• From 1962-2021, the Indian Point nuclear power plant generated power in Buchanan, N.Y. Environmental activists challenged the plant’s continued operation, and the State of New York threw up numerous legal obstacles to the plant’s license renewal, making renewal too costly for the owner to pursue. New York carbon emissions increased after Indian Point’s closure, of course. 
  • And then there’s New Hampshire’s Seabrook Station, which was supposed to open in 1974. Environmental activists successfully delayed its opening until 1990. Since it was first proposed in the 1970s, it has been protested continuously by anti-nuclear activists, who still want to shut it down. They successfully prevented the plant’s second reactor from being built. By delaying and shrinking the plant, activists managed to increase New England carbon emissions and prolong the use of oil and coal in New Hampshire.

State subsidies for renewables, which artificially suppress wholesale energy market prices, coupled inexpensive natural gas helped make nuclear power plants less economically viable.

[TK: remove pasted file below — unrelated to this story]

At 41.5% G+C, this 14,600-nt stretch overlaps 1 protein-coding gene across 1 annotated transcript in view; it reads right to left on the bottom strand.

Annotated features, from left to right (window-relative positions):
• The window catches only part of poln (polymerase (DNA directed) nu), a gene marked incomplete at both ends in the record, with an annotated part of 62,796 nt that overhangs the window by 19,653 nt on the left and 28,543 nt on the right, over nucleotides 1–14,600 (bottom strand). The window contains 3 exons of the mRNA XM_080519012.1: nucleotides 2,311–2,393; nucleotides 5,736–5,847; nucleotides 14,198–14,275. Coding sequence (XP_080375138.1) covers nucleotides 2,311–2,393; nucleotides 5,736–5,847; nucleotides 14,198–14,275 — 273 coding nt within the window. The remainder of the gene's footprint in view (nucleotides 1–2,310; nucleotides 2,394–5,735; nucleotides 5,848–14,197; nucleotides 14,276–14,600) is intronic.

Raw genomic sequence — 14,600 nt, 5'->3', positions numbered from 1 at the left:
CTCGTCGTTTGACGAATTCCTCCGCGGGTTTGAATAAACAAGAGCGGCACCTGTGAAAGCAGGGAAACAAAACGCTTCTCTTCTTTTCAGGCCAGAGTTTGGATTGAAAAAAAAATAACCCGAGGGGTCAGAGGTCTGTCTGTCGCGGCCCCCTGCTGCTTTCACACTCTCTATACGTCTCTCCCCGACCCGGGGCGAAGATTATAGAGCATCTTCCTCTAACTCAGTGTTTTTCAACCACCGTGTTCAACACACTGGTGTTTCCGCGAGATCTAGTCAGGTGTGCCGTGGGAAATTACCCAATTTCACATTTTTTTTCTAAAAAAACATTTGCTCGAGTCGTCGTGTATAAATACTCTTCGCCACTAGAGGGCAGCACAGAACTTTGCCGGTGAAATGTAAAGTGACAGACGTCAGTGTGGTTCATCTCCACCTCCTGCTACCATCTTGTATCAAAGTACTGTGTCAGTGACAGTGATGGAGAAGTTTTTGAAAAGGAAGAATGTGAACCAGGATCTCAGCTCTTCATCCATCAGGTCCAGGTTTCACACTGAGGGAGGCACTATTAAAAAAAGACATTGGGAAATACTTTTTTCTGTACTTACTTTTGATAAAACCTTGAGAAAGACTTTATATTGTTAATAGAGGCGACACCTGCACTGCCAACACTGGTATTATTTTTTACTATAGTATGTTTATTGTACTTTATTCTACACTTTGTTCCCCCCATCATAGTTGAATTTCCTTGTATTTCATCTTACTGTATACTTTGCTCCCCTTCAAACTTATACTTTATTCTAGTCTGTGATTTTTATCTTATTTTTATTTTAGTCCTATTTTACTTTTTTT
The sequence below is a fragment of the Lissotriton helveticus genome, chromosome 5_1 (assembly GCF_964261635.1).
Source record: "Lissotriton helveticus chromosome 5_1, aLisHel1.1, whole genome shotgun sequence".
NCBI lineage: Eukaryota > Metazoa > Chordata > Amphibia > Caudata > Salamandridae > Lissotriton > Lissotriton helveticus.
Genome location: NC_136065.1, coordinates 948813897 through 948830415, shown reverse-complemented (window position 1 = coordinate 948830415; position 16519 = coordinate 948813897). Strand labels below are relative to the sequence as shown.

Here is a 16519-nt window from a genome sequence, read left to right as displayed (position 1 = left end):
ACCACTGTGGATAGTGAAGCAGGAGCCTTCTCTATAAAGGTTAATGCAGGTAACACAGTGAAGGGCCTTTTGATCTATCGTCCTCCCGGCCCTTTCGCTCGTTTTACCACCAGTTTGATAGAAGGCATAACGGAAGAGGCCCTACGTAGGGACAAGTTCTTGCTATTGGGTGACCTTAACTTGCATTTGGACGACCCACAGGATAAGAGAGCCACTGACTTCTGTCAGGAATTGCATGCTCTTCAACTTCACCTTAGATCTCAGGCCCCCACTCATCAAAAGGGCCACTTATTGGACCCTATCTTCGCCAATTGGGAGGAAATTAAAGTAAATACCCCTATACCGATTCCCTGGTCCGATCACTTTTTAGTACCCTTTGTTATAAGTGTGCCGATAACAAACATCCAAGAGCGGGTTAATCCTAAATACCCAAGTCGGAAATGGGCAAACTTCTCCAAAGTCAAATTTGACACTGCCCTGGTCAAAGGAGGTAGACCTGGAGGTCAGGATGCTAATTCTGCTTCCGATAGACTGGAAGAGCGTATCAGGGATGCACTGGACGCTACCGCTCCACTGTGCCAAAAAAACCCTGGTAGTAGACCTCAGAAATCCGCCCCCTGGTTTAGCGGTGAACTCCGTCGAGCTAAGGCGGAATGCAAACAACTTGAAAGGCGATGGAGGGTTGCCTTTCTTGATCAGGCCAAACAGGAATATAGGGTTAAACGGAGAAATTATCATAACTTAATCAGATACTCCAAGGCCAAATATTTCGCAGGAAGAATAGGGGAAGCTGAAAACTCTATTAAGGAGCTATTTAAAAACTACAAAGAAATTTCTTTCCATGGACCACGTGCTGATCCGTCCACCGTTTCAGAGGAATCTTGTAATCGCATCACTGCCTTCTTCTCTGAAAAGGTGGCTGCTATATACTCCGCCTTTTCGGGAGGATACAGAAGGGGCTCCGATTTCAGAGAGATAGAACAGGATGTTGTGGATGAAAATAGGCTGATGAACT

Environmental activists gleefully contributed to nuclear power’s negative economic and regulatory environment by misleading the public and elected officials about nuclear power’s safety and environmental record, pushing to tilt the playing field in favor of renewables, and harassing plant owners with lawsuits and protests. 

It’s nice to see the small group of pro-nuclear environmental activists get credit for being right when the rest of the green movement has been shamefully, dangerously wrong about nuclear power from the start. 

But that’s only a small part of the story. The bigger story is how the environmental movement put itself on the wrong end of one of the biggest fights of its existence and wound up hurting the environment as a result.

And all the while, they sought to delegitimize the activists, policy wonks, industry experts, academics and researchers who told the truth. That’s the story that needs to be told. 

By Jason Sorens

Gov. Chris Sununu and his opponent, Sen. Tom Sherman, have proposed reforms to alleviate New Hampshire’s severe housing shortage. How do those proposals compare, and how effective would they be? A brief overview of each suggests that neither would solve New Hampshire’s housing shortage, but Gov. Sununu’s initiative would be likely to result in more housing construction.